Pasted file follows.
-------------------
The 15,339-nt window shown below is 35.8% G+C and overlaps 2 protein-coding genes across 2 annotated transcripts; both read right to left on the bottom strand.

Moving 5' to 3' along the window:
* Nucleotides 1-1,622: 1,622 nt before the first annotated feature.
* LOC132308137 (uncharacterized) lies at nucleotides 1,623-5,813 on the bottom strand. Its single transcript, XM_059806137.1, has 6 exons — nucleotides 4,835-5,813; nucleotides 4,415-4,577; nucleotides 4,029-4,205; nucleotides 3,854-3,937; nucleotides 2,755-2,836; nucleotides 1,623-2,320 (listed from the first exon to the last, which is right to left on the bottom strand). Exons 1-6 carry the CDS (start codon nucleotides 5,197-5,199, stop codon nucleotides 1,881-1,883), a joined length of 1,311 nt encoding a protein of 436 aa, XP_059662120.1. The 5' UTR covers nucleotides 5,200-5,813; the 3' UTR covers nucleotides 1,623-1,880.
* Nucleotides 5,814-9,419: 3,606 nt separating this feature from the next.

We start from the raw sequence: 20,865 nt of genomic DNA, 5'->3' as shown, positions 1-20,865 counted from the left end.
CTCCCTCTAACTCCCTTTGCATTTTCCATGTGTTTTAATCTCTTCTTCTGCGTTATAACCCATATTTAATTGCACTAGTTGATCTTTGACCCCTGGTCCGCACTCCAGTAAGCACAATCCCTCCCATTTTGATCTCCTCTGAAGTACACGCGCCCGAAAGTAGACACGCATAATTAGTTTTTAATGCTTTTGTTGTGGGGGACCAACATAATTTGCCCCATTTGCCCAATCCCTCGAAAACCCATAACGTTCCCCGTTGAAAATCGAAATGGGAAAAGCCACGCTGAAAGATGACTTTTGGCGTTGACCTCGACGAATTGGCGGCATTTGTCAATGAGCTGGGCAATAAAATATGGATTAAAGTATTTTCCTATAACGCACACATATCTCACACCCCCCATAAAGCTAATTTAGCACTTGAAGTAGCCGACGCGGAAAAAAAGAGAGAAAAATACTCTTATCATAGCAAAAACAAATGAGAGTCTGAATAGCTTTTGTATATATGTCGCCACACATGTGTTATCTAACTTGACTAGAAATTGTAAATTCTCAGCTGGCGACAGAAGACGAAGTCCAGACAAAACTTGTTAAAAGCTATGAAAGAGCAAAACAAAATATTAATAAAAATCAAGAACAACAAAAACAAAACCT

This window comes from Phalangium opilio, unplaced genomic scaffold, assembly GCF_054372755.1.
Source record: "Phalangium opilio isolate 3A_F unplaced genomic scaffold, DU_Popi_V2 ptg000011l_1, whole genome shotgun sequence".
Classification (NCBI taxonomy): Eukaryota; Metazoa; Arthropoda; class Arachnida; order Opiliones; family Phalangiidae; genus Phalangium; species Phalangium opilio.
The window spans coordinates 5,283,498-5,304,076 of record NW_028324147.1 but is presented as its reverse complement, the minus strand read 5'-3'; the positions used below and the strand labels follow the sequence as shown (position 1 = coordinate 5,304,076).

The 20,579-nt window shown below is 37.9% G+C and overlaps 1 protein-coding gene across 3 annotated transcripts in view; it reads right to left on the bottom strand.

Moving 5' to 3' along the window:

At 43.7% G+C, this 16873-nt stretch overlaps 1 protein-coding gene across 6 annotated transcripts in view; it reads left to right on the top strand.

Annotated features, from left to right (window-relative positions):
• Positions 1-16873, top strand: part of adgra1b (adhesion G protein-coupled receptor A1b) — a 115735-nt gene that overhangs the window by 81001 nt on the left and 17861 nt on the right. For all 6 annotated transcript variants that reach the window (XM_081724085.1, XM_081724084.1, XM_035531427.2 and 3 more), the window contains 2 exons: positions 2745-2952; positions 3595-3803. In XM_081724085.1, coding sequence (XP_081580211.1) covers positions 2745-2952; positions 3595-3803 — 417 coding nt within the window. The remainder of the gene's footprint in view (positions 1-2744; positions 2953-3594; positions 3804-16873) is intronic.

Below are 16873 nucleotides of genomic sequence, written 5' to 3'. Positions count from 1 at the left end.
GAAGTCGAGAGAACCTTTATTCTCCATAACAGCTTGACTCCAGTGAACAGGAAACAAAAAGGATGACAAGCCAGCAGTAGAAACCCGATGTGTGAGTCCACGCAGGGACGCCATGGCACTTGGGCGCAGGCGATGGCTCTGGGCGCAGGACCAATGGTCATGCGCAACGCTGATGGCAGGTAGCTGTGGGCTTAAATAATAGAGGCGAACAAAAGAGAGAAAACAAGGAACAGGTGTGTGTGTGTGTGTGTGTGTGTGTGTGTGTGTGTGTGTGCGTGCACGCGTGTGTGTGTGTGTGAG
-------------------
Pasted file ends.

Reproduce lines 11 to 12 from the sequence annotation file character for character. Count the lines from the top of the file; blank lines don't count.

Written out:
The window spans coordinates 5,283,498-5,304,076 of record NW_028324147.1 but is presented as its reverse complement, the minus strand read 5'-3'; the positions used below and the strand labels follow the sequence as shown (position 1 = coordinate 5,304,076).

The 20,579-nt window shown below is 37.9% G+C and overlaps 1 protein-coding gene across 3 annotated transcripts in view; it reads right to left on the bottom strand.